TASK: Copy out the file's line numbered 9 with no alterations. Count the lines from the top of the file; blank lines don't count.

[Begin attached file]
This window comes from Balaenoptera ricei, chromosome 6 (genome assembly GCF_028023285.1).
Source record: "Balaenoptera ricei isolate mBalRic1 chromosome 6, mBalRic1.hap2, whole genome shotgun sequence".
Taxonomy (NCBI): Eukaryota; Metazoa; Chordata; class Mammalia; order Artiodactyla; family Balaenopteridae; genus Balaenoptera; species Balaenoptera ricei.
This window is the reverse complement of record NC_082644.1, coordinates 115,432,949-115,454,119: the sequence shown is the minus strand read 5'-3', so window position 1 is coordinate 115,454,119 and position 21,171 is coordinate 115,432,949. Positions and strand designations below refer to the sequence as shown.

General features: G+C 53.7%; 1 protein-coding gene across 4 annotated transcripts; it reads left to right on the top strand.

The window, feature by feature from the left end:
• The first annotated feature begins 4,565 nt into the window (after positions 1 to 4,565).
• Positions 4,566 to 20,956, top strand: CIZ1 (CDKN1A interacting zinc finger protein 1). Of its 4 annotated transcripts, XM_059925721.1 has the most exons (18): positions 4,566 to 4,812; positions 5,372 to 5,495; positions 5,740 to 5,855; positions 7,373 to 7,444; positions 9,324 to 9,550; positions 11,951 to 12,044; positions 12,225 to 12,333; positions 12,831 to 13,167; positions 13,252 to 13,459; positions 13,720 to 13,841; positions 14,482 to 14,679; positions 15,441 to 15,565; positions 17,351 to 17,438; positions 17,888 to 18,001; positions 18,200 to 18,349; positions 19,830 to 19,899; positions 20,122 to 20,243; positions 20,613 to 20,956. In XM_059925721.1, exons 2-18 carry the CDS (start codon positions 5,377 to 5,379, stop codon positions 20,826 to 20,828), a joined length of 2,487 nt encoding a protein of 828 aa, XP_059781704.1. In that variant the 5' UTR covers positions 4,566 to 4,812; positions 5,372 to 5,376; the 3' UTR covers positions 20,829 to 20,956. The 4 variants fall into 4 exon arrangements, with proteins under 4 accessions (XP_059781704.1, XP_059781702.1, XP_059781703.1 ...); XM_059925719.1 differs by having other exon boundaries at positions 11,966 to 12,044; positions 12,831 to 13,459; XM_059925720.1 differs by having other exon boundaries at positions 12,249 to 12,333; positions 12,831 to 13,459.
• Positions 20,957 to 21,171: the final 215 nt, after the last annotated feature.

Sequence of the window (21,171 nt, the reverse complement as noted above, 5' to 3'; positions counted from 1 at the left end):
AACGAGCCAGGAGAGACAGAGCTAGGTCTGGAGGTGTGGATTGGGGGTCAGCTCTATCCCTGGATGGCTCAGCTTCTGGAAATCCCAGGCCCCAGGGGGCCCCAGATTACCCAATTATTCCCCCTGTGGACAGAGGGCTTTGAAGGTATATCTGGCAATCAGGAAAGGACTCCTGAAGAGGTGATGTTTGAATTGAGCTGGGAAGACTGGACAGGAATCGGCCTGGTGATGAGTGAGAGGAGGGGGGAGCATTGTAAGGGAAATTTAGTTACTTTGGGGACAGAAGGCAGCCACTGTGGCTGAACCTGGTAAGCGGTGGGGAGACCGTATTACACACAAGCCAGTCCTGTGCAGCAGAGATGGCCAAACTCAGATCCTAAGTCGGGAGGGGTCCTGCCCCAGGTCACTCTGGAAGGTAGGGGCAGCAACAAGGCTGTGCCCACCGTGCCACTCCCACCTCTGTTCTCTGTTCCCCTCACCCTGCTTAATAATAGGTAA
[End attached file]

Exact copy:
• Positions 20,957 to 21,171: the final 215 nt, after the last annotated feature.